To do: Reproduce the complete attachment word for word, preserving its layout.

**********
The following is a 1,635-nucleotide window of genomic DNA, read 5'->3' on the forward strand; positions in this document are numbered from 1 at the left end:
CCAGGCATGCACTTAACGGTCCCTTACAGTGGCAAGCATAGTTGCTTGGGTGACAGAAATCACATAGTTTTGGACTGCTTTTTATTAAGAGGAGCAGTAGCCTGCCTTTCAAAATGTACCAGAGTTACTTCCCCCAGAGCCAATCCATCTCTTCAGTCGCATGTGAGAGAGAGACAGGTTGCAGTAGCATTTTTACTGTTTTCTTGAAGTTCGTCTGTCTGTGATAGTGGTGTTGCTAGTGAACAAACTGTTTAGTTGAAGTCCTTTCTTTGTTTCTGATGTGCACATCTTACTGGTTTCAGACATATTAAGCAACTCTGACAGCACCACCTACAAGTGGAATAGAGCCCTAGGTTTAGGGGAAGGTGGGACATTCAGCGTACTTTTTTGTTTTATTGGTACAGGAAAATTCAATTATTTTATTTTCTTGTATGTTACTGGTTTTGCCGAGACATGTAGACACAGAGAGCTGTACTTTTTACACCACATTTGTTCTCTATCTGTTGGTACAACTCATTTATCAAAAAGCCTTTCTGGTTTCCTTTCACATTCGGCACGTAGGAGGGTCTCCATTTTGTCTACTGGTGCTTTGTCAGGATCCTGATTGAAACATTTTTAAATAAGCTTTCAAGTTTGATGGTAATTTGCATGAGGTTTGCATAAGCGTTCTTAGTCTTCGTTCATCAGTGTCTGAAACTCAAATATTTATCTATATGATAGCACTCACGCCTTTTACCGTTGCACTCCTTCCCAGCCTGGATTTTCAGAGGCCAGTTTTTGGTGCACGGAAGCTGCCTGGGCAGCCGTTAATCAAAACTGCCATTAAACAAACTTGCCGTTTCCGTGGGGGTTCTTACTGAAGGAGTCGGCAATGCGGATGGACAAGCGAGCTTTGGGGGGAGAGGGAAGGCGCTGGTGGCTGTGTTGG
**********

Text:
The following is a 1,635-nucleotide window of genomic DNA, read 5'->3' on the forward strand; positions in this document are numbered from 1 at the left end:
CCAGGCATGCACTTAACGGTCCCTTACAGTGGCAAGCATAGTTGCTTGGGTGACAGAAATCACATAGTTTTGGACTGCTTTTTATTAAGAGGAGCAGTAGCCTGCCTTTCAAAATGTACCAGAGTTACTTCCCCCAGAGCCAATCCATCTCTTCAGTCGCATGTGAGAGAGAGACAGGTTGCAGTAGCATTTTTACTGTTTTCTTGAAGTTCGTCTGTCTGTGATAGTGGTGTTGCTAGTGAACAAACTGTTTAGTTGAAGTCCTTTCTTTGTTTCTGATGTGCACATCTTACTGGTTTCAGACATATTAAGCAACTCTGACAGCACCACCTACAAGTGGAATAGAGCCCTAGGTTTAGGGGAAGGTGGGACATTCAGCGTACTTTTTTGTTTTATTGGTACAGGAAAATTCAATTATTTTATTTTCTTGTATGTTACTGGTTTTGCCGAGACATGTAGACACAGAGAGCTGTACTTTTTACACCACATTTGTTCTCTATCTGTTGGTACAACTCATTTATCAAAAAGCCTTTCTGGTTTCCTTTCACATTCGGCACGTAGGAGGGTCTCCATTTTGTCTACTGGTGCTTTGTCAGGATCCTGATTGAAACATTTTTAAATAAGCTTTCAAGTTTGATGGTAATTTGCATGAGGTTTGCATAAGCGTTCTTAGTCTTCGTTCATCAGTGTCTGAAACTCAAATATTTATCTATATGATAGCACTCACGCCTTTTACCGTTGCACTCCTTCCCAGCCTGGATTTTCAGAGGCCAGTTTTTGGTGCACGGAAGCTGCCTGGGCAGCCGTTAATCAAAACTGCCATTAAACAAACTTGCCGTTTCCGTGGGGGTTCTTACTGAAGGAGTCGGCAATGCGGATGGACAAGCGAGCTTTGGGGGGAGAGGGAAGGCGCTGGTGGCTGTGTTGG